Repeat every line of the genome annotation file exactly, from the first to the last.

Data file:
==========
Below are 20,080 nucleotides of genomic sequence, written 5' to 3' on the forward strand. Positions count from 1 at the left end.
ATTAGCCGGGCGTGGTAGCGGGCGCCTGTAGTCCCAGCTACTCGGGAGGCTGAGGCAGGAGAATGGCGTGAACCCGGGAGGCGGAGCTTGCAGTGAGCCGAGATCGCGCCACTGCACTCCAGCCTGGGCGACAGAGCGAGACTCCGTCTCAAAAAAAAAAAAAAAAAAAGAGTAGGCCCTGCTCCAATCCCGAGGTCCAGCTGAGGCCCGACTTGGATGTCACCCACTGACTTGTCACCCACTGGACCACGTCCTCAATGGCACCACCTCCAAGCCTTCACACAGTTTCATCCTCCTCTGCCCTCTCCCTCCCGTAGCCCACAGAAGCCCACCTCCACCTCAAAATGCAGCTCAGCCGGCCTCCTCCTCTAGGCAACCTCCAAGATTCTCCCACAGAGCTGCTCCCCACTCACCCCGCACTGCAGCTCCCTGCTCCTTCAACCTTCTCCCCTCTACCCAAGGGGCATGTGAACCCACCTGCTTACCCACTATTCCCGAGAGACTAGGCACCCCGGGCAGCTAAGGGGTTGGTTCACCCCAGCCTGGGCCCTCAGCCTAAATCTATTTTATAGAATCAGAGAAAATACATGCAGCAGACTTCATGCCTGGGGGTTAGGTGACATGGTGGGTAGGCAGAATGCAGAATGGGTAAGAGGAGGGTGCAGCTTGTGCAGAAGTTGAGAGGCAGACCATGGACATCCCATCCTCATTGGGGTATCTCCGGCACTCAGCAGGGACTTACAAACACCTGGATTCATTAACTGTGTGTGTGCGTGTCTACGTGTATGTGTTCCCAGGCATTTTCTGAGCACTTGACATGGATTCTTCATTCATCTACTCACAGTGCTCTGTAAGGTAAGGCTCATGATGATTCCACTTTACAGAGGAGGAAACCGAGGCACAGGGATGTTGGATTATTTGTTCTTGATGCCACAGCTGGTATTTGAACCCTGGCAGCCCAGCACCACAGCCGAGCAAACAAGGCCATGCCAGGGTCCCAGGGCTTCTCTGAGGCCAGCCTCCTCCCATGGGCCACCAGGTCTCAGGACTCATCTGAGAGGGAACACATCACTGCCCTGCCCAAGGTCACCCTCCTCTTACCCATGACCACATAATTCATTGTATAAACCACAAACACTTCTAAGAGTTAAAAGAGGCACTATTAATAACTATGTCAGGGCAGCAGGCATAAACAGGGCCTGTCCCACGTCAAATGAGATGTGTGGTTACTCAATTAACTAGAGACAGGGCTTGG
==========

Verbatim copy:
Below are 20,080 nucleotides of genomic sequence, written 5' to 3' on the forward strand. Positions count from 1 at the left end.
ATTAGCCGGGCGTGGTAGCGGGCGCCTGTAGTCCCAGCTACTCGGGAGGCTGAGGCAGGAGAATGGCGTGAACCCGGGAGGCGGAGCTTGCAGTGAGCCGAGATCGCGCCACTGCACTCCAGCCTGGGCGACAGAGCGAGACTCCGTCTCAAAAAAAAAAAAAAAAAAAGAGTAGGCCCTGCTCCAATCCCGAGGTCCAGCTGAGGCCCGACTTGGATGTCACCCACTGACTTGTCACCCACTGGACCACGTCCTCAATGGCACCACCTCCAAGCCTTCACACAGTTTCATCCTCCTCTGCCCTCTCCCTCCCGTAGCCCACAGAAGCCCACCTCCACCTCAAAATGCAGCTCAGCCGGCCTCCTCCTCTAGGCAACCTCCAAGATTCTCCCACAGAGCTGCTCCCCACTCACCCCGCACTGCAGCTCCCTGCTCCTTCAACCTTCTCCCCTCTACCCAAGGGGCATGTGAACCCACCTGCTTACCCACTATTCCCGAGAGACTAGGCACCCCGGGCAGCTAAGGGGTTGGTTCACCCCAGCCTGGGCCCTCAGCCTAAATCTATTTTATAGAATCAGAGAAAATACATGCAGCAGACTTCATGCCTGGGGGTTAGGTGACATGGTGGGTAGGCAGAATGCAGAATGGGTAAGAGGAGGGTGCAGCTTGTGCAGAAGTTGAGAGGCAGACCATGGACATCCCATCCTCATTGGGGTATCTCCGGCACTCAGCAGGGACTTACAAACACCTGGATTCATTAACTGTGTGTGTGCGTGTCTACGTGTATGTGTTCCCAGGCATTTTCTGAGCACTTGACATGGATTCTTCATTCATCTACTCACAGTGCTCTGTAAGGTAAGGCTCATGATGATTCCACTTTACAGAGGAGGAAACCGAGGCACAGGGATGTTGGATTATTTGTTCTTGATGCCACAGCTGGTATTTGAACCCTGGCAGCCCAGCACCACAGCCGAGCAAACAAGGCCATGCCAGGGTCCCAGGGCTTCTCTGAGGCCAGCCTCCTCCCATGGGCCACCAGGTCTCAGGACTCATCTGAGAGGGAACACATCACTGCCCTGCCCAAGGTCACCCTCCTCTTACCCATGACCACATAATTCATTGTATAAACCACAAACACTTCTAAGAGTTAAAAGAGGCACTATTAATAACTATGTCAGGGCAGCAGGCATAAACAGGGCCTGTCCCACGTCAAATGAGATGTGTGGTTACTCAATTAACTAGAGACAGGGCTTGG